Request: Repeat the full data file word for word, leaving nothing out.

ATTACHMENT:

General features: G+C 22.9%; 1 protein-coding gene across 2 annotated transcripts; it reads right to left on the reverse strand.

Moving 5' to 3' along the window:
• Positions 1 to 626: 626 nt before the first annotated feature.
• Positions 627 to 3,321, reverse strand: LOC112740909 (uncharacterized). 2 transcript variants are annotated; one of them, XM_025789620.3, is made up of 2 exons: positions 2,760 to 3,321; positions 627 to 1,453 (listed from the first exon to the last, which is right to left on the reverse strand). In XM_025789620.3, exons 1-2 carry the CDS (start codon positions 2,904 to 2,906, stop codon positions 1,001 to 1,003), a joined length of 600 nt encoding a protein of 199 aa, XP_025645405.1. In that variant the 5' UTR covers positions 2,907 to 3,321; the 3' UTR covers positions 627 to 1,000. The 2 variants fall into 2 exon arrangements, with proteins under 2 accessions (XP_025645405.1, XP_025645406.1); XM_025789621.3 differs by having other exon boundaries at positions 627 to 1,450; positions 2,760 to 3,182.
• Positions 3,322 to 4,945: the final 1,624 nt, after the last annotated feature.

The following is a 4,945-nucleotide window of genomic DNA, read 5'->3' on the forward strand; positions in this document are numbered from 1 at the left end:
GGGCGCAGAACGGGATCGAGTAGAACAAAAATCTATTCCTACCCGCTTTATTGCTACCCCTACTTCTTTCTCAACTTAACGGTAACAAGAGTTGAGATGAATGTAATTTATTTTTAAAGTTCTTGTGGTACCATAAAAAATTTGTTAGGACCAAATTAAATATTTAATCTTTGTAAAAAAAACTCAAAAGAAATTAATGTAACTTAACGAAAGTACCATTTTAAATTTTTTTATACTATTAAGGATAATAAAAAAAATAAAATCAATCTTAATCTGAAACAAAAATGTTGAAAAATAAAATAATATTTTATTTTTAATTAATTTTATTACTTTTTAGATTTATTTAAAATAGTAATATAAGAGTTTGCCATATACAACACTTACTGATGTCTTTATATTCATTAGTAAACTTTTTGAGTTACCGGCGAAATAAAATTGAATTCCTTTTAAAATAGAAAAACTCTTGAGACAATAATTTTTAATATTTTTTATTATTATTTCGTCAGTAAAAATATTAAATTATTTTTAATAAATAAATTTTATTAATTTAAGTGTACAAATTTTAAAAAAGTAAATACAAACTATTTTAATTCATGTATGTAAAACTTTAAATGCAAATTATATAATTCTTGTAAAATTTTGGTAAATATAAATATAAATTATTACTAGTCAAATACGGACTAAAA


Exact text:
General features: G+C 22.9%; 1 protein-coding gene across 2 annotated transcripts; it reads right to left on the reverse strand.

Moving 5' to 3' along the window:
• Positions 1 to 626: 626 nt before the first annotated feature.
• Positions 627 to 3,321, reverse strand: LOC112740909 (uncharacterized). 2 transcript variants are annotated; one of them, XM_025789620.3, is made up of 2 exons: positions 2,760 to 3,321; positions 627 to 1,453 (listed from the first exon to the last, which is right to left on the reverse strand). In XM_025789620.3, exons 1-2 carry the CDS (start codon positions 2,904 to 2,906, stop codon positions 1,001 to 1,003), a joined length of 600 nt encoding a protein of 199 aa, XP_025645405.1. In that variant the 5' UTR covers positions 2,907 to 3,321; the 3' UTR covers positions 627 to 1,000. The 2 variants fall into 2 exon arrangements, with proteins under 2 accessions (XP_025645405.1, XP_025645406.1); XM_025789621.3 differs by having other exon boundaries at positions 627 to 1,450; positions 2,760 to 3,182.
• Positions 3,322 to 4,945: the final 1,624 nt, after the last annotated feature.

The following is a 4,945-nucleotide window of genomic DNA, read 5'->3' on the forward strand; positions in this document are numbered from 1 at the left end:
GGGCGCAGAACGGGATCGAGTAGAACAAAAATCTATTCCTACCCGCTTTATTGCTACCCCTACTTCTTTCTCAACTTAACGGTAACAAGAGTTGAGATGAATGTAATTTATTTTTAAAGTTCTTGTGGTACCATAAAAAATTTGTTAGGACCAAATTAAATATTTAATCTTTGTAAAAAAAACTCAAAAGAAATTAATGTAACTTAACGAAAGTACCATTTTAAATTTTTTTATACTATTAAGGATAATAAAAAAAATAAAATCAATCTTAATCTGAAACAAAAATGTTGAAAAATAAAATAATATTTTATTTTTAATTAATTTTATTACTTTTTAGATTTATTTAAAATAGTAATATAAGAGTTTGCCATATACAACACTTACTGATGTCTTTATATTCATTAGTAAACTTTTTGAGTTACCGGCGAAATAAAATTGAATTCCTTTTAAAATAGAAAAACTCTTGAGACAATAATTTTTAATATTTTTTATTATTATTTCGTCAGTAAAAATATTAAATTATTTTTAATAAATAAATTTTATTAATTTAAGTGTACAAATTTTAAAAAAGTAAATACAAACTATTTTAATTCATGTATGTAAAACTTTAAATGCAAATTATATAATTCTTGTAAAATTTTGGTAAATATAAATATAAATTATTACTAGTCAAATACGGACTAAAA